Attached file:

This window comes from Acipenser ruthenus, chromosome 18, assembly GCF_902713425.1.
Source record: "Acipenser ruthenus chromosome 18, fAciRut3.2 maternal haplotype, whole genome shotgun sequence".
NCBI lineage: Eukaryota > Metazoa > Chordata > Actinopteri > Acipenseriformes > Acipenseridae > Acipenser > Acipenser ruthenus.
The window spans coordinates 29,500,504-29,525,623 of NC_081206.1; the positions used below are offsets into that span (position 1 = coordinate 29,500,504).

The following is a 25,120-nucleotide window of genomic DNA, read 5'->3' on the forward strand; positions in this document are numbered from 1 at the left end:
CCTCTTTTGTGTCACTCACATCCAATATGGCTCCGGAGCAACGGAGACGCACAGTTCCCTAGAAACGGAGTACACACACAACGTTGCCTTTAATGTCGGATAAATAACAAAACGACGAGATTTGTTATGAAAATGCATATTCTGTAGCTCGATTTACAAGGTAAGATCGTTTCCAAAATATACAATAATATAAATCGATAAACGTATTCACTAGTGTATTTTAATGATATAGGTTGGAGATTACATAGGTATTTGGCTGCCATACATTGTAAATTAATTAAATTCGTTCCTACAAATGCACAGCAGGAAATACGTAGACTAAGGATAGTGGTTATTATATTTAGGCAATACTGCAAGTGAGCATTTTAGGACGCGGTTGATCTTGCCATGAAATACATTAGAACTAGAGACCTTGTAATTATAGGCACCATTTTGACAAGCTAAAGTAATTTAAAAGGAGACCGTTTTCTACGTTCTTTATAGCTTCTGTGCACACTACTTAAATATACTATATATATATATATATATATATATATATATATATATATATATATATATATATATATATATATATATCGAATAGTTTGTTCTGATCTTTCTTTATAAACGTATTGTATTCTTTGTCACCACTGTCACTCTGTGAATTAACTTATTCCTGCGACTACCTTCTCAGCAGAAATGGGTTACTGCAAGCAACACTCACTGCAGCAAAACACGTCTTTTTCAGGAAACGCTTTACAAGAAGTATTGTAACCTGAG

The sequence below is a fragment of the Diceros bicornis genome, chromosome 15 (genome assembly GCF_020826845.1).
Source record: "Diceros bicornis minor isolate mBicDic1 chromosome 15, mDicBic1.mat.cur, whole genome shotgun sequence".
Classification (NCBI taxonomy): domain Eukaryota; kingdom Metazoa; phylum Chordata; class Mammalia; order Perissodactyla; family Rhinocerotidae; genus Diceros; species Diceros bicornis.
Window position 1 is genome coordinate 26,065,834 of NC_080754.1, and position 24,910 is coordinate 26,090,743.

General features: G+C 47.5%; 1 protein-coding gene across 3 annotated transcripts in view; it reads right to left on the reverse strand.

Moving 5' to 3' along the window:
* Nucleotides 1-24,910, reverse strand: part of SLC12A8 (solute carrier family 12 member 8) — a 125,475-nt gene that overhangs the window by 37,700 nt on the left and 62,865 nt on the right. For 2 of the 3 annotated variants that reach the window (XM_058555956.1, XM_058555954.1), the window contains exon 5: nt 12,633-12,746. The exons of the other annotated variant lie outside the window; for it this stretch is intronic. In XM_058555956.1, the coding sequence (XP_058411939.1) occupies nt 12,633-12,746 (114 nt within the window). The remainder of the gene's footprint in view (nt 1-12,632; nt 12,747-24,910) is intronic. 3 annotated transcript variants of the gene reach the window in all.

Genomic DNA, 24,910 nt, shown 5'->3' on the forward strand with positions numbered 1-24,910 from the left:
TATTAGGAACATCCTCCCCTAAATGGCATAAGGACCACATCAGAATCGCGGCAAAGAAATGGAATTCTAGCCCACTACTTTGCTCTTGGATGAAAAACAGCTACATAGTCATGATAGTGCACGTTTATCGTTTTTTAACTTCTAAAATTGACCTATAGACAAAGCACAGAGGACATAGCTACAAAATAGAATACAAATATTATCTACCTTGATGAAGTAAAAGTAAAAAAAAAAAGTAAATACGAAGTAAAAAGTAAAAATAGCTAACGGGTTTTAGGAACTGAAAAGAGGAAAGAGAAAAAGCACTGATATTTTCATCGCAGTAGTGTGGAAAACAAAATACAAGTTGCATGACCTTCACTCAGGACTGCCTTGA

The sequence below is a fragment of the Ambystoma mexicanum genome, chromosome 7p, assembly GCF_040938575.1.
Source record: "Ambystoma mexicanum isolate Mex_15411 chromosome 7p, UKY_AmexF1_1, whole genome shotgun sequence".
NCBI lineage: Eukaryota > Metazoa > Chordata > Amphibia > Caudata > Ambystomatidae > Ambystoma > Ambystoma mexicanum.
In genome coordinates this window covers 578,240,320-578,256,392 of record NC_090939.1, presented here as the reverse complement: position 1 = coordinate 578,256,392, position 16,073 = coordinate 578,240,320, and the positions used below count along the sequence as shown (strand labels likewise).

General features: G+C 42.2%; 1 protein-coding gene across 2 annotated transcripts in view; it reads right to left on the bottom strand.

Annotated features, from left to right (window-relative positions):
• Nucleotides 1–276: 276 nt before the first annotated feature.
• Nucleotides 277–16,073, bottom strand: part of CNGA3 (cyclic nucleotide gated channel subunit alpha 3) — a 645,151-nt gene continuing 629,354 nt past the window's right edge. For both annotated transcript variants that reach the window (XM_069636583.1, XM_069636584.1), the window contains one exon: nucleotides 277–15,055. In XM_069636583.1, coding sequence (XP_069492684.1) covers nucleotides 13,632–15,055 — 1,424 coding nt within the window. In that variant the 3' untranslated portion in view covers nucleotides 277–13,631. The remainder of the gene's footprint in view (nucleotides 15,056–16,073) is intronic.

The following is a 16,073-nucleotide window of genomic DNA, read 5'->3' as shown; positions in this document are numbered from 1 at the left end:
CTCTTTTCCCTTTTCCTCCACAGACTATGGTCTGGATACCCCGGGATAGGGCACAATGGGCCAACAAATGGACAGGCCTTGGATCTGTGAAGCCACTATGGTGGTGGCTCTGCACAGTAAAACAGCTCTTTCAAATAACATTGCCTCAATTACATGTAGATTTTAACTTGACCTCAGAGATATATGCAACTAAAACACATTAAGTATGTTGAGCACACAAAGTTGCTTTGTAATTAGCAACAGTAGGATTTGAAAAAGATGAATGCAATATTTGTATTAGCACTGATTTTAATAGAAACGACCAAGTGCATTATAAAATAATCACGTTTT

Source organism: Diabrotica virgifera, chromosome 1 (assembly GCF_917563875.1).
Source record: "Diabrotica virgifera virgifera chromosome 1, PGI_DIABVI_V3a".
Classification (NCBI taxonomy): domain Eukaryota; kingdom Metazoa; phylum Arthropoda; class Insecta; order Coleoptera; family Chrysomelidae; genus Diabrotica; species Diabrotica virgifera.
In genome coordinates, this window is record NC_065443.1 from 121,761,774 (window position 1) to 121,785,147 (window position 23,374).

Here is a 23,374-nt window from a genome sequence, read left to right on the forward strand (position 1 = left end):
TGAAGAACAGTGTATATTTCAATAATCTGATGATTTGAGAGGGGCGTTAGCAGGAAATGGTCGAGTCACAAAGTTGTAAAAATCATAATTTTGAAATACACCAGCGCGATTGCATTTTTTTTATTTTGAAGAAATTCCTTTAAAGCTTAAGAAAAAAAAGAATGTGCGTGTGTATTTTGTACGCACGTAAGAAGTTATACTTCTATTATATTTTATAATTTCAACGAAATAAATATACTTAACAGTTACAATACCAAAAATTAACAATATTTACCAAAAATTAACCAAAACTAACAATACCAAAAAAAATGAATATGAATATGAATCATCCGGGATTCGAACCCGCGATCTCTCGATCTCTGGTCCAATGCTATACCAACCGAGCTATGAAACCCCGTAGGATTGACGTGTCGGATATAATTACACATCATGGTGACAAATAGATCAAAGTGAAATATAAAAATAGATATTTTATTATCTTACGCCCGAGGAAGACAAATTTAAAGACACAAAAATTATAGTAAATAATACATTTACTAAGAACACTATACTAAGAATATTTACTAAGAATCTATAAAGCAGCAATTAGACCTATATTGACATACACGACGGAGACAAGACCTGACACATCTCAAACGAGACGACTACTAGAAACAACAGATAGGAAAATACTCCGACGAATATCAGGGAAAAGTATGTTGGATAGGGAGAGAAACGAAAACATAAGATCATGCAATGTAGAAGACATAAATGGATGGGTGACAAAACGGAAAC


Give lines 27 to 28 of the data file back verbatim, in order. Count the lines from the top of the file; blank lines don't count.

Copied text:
Source record: "Diabrotica virgifera virgifera chromosome 1, PGI_DIABVI_V3a".
Classification (NCBI taxonomy): domain Eukaryota; kingdom Metazoa; phylum Arthropoda; class Insecta; order Coleoptera; family Chrysomelidae; genus Diabrotica; species Diabrotica virgifera.